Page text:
CAMDEN, Maine — Four teenage girls hard at work putting the finishing touches on their toboggan for the upcoming U.S. National Championships have a strong message for other would-be competitors in their class.
“Nobody else should do this,” Emma Vannorsdall, 14, of Camden said Friday.
David Vaughn, a hobbyist woodworker and former toboggan race competitor, amended her thought.
“If they like second place, go ahead and race,” he said.
The girls and Vaughn were joking, but they are very serious about their desire to win their class in the popular championships for the second year in a row — this time, with a silky-smooth toboggan that they’ve been working on for six weeks in Vaughn’s woodshop.
“It’s been so much fun,” Abby Chamberlin, 14, of Camden said of their quest to build the best toboggan.
Vaughn, who helped Chamberlin’s older brother build his own wooden sled several years ago, said it’s been fun to work with the team of girls. Only one had some prior woodworking experience, but all have been quick studies and dedicated to doing the work themselves, he said.
“It’s been a real joy, teaching the girls,” he said. “They’re quick learners, and they’re not afraid to do anything.”
The girls — Vannorsdall, Chamberlin, 14-year-old Sadie Allen and 15-year-old Erin Dowd, all of Camden, took Chamberlin’s brother’s toboggan for last year’s championships and raced as the Rockport Rockettes. They were the fastest children’s team and got a taste for toboggans, as well as for winning. They have big hopes for their showing in the 24th annual championships, scheduled for Feb. 7-9 at the Camden Snow Bowl, when they will race as “Der Blitz.”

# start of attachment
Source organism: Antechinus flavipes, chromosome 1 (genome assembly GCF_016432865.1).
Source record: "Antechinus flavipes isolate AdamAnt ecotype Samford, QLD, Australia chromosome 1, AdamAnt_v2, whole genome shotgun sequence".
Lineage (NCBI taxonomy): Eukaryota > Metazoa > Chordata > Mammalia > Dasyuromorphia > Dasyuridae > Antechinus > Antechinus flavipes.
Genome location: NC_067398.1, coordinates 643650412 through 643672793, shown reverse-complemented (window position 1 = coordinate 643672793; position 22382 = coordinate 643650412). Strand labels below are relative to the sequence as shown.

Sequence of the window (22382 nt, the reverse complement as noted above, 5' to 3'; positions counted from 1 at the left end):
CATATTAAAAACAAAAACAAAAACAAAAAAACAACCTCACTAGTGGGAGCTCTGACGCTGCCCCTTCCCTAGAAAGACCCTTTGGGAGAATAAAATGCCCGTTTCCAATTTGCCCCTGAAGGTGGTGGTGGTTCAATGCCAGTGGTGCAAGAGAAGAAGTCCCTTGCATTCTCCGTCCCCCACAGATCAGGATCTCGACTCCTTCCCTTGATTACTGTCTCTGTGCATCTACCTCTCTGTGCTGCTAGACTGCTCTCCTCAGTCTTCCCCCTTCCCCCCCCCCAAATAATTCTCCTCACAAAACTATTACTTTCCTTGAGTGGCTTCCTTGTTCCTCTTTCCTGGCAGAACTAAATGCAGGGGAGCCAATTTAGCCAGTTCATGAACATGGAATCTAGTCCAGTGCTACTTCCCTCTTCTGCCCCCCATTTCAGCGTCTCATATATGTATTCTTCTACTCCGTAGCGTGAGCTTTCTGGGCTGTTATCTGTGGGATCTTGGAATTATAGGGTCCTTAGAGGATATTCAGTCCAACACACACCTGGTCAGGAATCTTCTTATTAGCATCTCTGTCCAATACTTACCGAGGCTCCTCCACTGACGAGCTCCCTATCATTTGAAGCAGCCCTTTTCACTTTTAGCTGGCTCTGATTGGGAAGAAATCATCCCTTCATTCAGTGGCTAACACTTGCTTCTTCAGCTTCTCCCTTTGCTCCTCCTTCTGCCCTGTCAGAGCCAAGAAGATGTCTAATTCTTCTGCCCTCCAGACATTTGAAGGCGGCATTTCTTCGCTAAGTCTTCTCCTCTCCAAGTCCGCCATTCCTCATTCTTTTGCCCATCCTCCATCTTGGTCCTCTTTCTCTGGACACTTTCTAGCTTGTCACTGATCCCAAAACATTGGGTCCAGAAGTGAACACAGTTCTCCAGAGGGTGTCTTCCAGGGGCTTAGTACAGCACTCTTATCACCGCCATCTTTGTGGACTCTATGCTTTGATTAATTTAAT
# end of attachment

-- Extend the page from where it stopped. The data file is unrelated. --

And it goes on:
“In Spanish class we learned ‘Der Blitz,’ which means ‘the lightning’ in German,” Dowd explained.
“Spanish class!” Vaughn, who clearly was amused by the girls’ high spirits, repeated with a laugh.
They haven’t figured out what their costumes — critically important during the toboggan championships — will be yet, but they’re working on it. Last year, the girls were moving so quickly down the wooden, 400-foot long chute to Hosmer Pond that Allen burned through the leg of her spray-painted Tyvek suit when she brushed against the side.
“It’s the most exhilarating nine seconds,” she said.
They said that when Vaughn asked after last year’s strong showing if the girls would be interested in learning how to build a new sled, they were skeptical that they could do the work — but they wanted to try.
Vaughn and Tom Cox of Camden, a toboggan inspector with the championships, sawed enough wood runners and slats for a few sleds, and the girls chose the ones they wanted. They learned how to steam the end and bend it over a mold to make the characteristic swooping toboggan shape. Some boards snapped and cracked, but it was all part of the learning process, they said.
They drilled holes for the screws and then made tiny ash dowels to fill in those holes. Then came their introduction to the DeWalt sander.
“Sanding is a huge part,” Allen said.
“Any imperfections can slow you down on the chute,” Dowd chimed in.
The bottom of their toboggan felt perfectly smooth, ready to zip down the chute faster than their namesake bolt of lightning, but they encouraged their competition to go in a different direction.
“Put sand on the bottom!” Vannorsdall suggested.
“A little pumice in the paint,” Vaughn added.